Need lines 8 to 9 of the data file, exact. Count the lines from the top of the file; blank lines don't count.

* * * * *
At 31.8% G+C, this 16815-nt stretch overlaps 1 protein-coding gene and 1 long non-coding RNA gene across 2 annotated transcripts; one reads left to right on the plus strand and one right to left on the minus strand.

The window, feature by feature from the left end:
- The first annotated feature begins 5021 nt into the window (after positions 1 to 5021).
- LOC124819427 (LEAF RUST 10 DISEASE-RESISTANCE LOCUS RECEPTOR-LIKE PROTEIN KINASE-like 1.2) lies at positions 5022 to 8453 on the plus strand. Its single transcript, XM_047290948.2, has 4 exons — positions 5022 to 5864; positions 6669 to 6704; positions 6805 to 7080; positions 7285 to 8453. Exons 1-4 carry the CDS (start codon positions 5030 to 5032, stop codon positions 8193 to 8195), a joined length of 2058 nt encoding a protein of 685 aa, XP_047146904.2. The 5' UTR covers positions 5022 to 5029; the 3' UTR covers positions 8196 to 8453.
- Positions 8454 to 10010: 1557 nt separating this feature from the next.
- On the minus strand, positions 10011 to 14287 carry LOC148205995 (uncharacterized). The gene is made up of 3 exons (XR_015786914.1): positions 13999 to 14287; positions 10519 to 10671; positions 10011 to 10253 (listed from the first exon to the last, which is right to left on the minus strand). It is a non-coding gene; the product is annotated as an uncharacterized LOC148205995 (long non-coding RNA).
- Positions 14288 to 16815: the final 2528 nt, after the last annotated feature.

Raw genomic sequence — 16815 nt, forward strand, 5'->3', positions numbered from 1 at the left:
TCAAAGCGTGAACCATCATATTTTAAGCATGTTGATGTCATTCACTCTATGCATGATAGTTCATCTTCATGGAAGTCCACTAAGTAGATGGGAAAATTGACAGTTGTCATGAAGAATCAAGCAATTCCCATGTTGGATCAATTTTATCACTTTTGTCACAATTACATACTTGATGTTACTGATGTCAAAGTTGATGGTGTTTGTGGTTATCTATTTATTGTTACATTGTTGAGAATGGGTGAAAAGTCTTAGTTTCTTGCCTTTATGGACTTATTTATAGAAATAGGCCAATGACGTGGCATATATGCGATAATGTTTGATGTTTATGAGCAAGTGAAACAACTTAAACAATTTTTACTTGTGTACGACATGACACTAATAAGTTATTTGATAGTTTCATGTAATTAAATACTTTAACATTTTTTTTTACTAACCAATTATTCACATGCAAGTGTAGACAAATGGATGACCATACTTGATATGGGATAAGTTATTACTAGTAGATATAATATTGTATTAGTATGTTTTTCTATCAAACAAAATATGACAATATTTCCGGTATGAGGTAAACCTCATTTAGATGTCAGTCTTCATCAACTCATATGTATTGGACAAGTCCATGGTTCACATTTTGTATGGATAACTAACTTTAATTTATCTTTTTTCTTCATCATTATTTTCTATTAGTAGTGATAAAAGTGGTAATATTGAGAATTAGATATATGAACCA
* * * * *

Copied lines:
Raw genomic sequence — 16815 nt, forward strand, 5'->3', positions numbered from 1 at the left:
TCAAAGCGTGAACCATCATATTTTAAGCATGTTGATGTCATTCACTCTATGCATGATAGTTCATCTTCATGGAAGTCCACTAAGTAGATGGGAAAATTGACAGTTGTCATGAAGAATCAAGCAATTCCCATGTTGGATCAATTTTATCACTTTTGTCACAATTACATACTTGATGTTACTGATGTCAAAGTTGATGGTGTTTGTGGTTATCTATTTATTGTTACATTGTTGAGAATGGGTGAAAAGTCTTAGTTTCTTGCCTTTATGGACTTATTTATAGAAATAGGCCAATGACGTGGCATATATGCGATAATGTTTGATGTTTATGAGCAAGTGAAACAACTTAAACAATTTTTACTTGTGTACGACATGACACTAATAAGTTATTTGATAGTTTCATGTAATTAAATACTTTAACATTTTTTTTTACTAACCAATTATTCACATGCAAGTGTAGACAAATGGATGACCATACTTGATATGGGATAAGTTATTACTAGTAGATATAATATTGTATTAGTATGTTTTTCTATCAAACAAAATATGACAATATTTCCGGTATGAGGTAAACCTCATTTAGATGTCAGTCTTCATCAACTCATATGTATTGGACAAGTCCATGGTTCACATTTTGTATGGATAACTAACTTTAATTTATCTTTTTTCTTCATCATTATTTTCTATTAGTAGTGATAAAAGTGGTAATATTGAGAATTAGATATATGAACCA